An artist who visited Oahu late last year has caught the attention of officials from the Department of Land and Natural Resources.
Known simply as Eoin, the artist from Dublin, Ireland spray painted several pillboxes at the Ka Iwi State Scenic Shoreline and Ka'ena Point State Park with his signature female eyes that appear to be gazing at a distant horizon.
"I'd probably put it down as scenic art," Eoin told KITV4 in November during his visit to Oahu. "It really wouldn't be street art or graffiti in my eyes.
Eoin began seeking out desolate, unforgiving landscapes for his paintings after drawing his first set of "eyes" in the Irish town of Bantry as part of a beautification project. The piece received so much positive feedback that Eoin began painting more of the murals -- on abandoned buildings, broken-down cars and even rock formations.
"Things just kind of lined up and it kind of made sense for me to put my work in those places," he said. "That's where I feel it's most connected."
Eoin said reaction to his pieces at the two Hawaii state parks have been almost entirely positive. He also said he knew better than to paint rock formations, having been told native Hawaiians would consider it desecration.
"The reason why I chose the pillboxes was they were put there on the land; it was a man-made thing added to the landscape," he said. "The reaction to it is great, like everybody can relate to what it is and take their own interpretation from it."
However, officials at the Department of Land and Natural Resources view Eoin's art in a completely different light, preferring to call it graffiti. Under Hawaii Administrative Rule 13-146-32, "No person shall intentionally or wantonly destroy, injure, deface, remove, disturb, or possess in any manner any public building, sign, equipment, monument, marker, or other structure."
"It's an unauthorized activity in a state park, and therefore, is in opposition to our rules," said DLNR director William Aila. "Some people might think it looks pretty and it looks artful, but it's still there without permission and it doesn't fit in the theme of a natural park."
Eoin's artwork at the Ka Iwi State Scenic Shoreline has already been painted over by DLNR staff, but his murals at Ka'ena Point remain. If the artist were still on Oahu, he could face DLNR fines of up to $200 for each pillbox he spray painted. Aila says wiping out graffiti is a constant problem for the state agency, and it drains both dollars and manpower.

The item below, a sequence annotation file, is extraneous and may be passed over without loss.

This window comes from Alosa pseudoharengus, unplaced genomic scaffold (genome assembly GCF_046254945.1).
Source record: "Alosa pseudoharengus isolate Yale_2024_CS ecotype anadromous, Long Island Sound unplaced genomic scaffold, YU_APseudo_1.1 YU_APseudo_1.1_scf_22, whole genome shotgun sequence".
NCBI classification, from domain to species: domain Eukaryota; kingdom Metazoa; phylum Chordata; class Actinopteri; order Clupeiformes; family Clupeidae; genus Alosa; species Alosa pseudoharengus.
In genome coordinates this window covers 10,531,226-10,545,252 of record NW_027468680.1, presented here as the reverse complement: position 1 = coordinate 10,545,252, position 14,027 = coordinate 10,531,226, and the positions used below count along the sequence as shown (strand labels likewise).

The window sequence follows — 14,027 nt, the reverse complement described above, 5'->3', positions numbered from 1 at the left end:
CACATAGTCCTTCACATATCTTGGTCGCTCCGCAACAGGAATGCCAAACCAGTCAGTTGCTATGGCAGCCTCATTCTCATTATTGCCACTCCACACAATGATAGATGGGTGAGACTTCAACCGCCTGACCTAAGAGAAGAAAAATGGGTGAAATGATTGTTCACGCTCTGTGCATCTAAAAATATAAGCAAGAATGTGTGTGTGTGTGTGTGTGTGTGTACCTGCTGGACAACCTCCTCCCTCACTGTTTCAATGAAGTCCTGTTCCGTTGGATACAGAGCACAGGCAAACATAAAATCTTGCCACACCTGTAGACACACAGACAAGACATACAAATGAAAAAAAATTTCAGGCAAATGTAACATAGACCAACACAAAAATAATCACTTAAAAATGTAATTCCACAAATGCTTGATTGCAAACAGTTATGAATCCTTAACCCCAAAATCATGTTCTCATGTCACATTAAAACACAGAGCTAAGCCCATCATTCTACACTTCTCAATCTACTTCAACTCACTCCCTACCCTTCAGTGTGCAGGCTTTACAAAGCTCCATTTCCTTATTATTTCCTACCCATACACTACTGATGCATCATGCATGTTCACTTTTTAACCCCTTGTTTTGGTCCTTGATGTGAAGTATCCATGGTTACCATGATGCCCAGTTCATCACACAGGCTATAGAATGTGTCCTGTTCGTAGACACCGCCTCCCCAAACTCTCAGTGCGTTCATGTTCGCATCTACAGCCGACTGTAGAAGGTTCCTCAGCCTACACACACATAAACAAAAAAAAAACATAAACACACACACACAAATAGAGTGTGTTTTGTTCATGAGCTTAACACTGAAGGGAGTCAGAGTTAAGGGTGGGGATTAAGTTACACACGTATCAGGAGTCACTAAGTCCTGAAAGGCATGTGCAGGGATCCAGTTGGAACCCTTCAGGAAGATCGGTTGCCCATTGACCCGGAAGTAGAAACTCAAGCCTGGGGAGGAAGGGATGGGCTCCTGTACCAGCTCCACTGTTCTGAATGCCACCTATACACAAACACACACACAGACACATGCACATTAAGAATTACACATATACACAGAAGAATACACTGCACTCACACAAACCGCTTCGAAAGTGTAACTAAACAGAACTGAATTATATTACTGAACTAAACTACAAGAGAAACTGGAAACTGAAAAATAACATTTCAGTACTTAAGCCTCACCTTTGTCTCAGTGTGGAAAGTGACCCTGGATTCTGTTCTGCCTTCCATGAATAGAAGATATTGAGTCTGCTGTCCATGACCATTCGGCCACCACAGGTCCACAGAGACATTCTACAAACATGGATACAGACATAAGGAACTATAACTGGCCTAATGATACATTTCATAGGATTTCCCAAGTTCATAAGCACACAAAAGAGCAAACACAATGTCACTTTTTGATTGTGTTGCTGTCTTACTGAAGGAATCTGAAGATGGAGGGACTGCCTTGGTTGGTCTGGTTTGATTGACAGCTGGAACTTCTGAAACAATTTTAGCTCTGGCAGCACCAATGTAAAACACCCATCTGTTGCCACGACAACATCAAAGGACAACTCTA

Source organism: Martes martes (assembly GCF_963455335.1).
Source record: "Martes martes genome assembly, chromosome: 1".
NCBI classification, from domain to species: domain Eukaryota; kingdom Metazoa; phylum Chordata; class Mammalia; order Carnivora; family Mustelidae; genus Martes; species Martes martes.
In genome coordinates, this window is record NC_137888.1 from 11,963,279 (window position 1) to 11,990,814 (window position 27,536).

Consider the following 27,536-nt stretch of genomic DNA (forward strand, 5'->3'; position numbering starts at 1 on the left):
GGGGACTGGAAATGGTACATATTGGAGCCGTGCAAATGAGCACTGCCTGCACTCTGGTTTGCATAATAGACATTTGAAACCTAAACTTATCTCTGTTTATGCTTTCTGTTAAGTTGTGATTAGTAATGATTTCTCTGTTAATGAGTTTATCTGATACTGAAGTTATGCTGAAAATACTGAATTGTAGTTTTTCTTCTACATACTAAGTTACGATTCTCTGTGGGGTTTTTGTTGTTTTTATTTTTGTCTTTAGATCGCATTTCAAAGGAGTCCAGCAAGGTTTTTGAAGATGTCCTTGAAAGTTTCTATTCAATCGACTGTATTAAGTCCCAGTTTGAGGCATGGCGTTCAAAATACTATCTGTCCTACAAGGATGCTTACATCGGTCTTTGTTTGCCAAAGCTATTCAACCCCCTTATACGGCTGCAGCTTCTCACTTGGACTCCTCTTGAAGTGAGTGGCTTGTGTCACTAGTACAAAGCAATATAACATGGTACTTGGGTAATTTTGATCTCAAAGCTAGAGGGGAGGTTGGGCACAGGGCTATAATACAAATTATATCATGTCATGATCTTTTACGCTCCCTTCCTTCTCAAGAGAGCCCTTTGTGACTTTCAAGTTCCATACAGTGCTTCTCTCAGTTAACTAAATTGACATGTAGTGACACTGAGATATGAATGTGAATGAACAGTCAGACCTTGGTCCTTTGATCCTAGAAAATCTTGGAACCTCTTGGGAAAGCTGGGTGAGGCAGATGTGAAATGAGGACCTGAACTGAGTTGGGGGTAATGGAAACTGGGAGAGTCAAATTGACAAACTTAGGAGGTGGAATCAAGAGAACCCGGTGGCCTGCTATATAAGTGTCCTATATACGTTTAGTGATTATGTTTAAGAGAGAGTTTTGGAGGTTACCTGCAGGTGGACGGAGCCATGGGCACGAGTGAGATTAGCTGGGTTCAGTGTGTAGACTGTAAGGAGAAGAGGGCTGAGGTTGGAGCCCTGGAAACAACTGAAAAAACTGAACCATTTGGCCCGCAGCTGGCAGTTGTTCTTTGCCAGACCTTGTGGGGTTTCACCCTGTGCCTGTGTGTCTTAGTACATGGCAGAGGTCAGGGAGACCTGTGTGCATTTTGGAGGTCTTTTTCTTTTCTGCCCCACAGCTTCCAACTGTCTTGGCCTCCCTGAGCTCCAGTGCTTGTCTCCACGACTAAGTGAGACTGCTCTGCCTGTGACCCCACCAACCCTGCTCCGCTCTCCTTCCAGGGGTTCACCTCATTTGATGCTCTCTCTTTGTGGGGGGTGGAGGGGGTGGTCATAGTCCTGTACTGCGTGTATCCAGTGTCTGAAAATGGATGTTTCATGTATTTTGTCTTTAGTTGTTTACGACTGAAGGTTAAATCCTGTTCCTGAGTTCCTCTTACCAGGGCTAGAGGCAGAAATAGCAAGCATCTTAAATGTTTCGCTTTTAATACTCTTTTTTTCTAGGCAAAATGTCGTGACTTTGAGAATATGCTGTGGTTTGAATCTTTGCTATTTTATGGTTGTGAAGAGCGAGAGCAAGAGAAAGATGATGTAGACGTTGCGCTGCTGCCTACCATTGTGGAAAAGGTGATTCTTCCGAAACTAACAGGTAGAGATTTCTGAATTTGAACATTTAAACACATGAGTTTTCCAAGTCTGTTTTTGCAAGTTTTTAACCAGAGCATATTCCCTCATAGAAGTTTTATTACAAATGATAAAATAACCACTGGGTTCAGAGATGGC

"It detracts from the normal maintenance, (and) it takes away money that could go to upgrading toilets," said Aila. "It takes away time from our people to take care of landscapes, so any graffiti is unnecessary."
Eoin said his goal with the Oahu pillboxes was to inspire, and he never meant to break any rules. In fact, he'll often go out of his way to leave natural landscapes as they were after taking photos of his artwork.
"If there was to be trouble, I have no worry about going and painting over them," Eoin said of his pillbox pieces. "It's purely as a positive message for people to enjoy. If people are hiking out to these places, would they rather see a lot of scribbles on the wall, or something that they can connect with, or take photos with?"
Eoin has been steadily gaining recognition for his art and is currently planning a very large mural (100 feet by 20 feet) at the peace lines in Belfast, a series of barriers in Northern Ireland that separates Catholic and Protestant neighborhoods.
"I'm very excited for that piece and the series of large works it will be accompanied by," Eoin wrote in an email to KITV4.
Eoin was invited to Hawaii last fall by 9th Wave Gallery, a collective of local artists based in Waialua on Oahu's North Shore. "It's not a dog-eat-dog kind of thing you know, everybody's kind of supporting each other," said Eoin.
Artist raises eyebrows with use of WWII pillboxes in HawaiiUPDATED 7:25 AM HST Jun 04, 2013
An artist who visited Oahu late last year has caught the attention of officials from the Department of Land and Natural Resources.Recommended